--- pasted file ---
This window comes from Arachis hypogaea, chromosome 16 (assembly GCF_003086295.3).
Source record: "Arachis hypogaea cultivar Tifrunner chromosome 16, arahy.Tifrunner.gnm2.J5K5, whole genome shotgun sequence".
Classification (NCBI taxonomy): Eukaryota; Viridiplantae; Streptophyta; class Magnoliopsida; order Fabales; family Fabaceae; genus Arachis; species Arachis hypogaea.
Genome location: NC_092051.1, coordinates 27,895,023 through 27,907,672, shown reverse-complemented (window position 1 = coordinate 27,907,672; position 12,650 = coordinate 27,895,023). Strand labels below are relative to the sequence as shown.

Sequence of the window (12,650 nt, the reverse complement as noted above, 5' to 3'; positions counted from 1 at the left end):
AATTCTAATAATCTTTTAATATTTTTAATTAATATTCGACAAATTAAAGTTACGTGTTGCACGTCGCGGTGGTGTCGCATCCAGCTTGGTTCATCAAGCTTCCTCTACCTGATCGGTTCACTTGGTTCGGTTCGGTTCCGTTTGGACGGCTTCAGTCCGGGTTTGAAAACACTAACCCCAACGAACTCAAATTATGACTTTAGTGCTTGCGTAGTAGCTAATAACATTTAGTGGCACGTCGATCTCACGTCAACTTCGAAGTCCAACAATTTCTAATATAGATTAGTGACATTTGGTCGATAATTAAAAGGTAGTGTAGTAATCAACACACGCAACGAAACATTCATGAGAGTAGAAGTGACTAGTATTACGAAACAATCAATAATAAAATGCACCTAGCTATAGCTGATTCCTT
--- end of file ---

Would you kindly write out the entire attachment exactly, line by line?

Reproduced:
This window comes from Arachis hypogaea, chromosome 16 (assembly GCF_003086295.3).
Source record: "Arachis hypogaea cultivar Tifrunner chromosome 16, arahy.Tifrunner.gnm2.J5K5, whole genome shotgun sequence".
Classification (NCBI taxonomy): Eukaryota; Viridiplantae; Streptophyta; class Magnoliopsida; order Fabales; family Fabaceae; genus Arachis; species Arachis hypogaea.
Genome location: NC_092051.1, coordinates 27,895,023 through 27,907,672, shown reverse-complemented (window position 1 = coordinate 27,907,672; position 12,650 = coordinate 27,895,023). Strand labels below are relative to the sequence as shown.

Sequence of the window (12,650 nt, the reverse complement as noted above, 5' to 3'; positions counted from 1 at the left end):
AATTCTAATAATCTTTTAATATTTTTAATTAATATTCGACAAATTAAAGTTACGTGTTGCACGTCGCGGTGGTGTCGCATCCAGCTTGGTTCATCAAGCTTCCTCTACCTGATCGGTTCACTTGGTTCGGTTCGGTTCCGTTTGGACGGCTTCAGTCCGGGTTTGAAAACACTAACCCCAACGAACTCAAATTATGACTTTAGTGCTTGCGTAGTAGCTAATAACATTTAGTGGCACGTCGATCTCACGTCAACTTCGAAGTCCAACAATTTCTAATATAGATTAGTGACATTTGGTCGATAATTAAAAGGTAGTGTAGTAATCAACACACGCAACGAAACATTCATGAGAGTAGAAGTGACTAGTATTACGAAACAATCAATAATAAAATGCACCTAGCTATAGCTGATTCCTT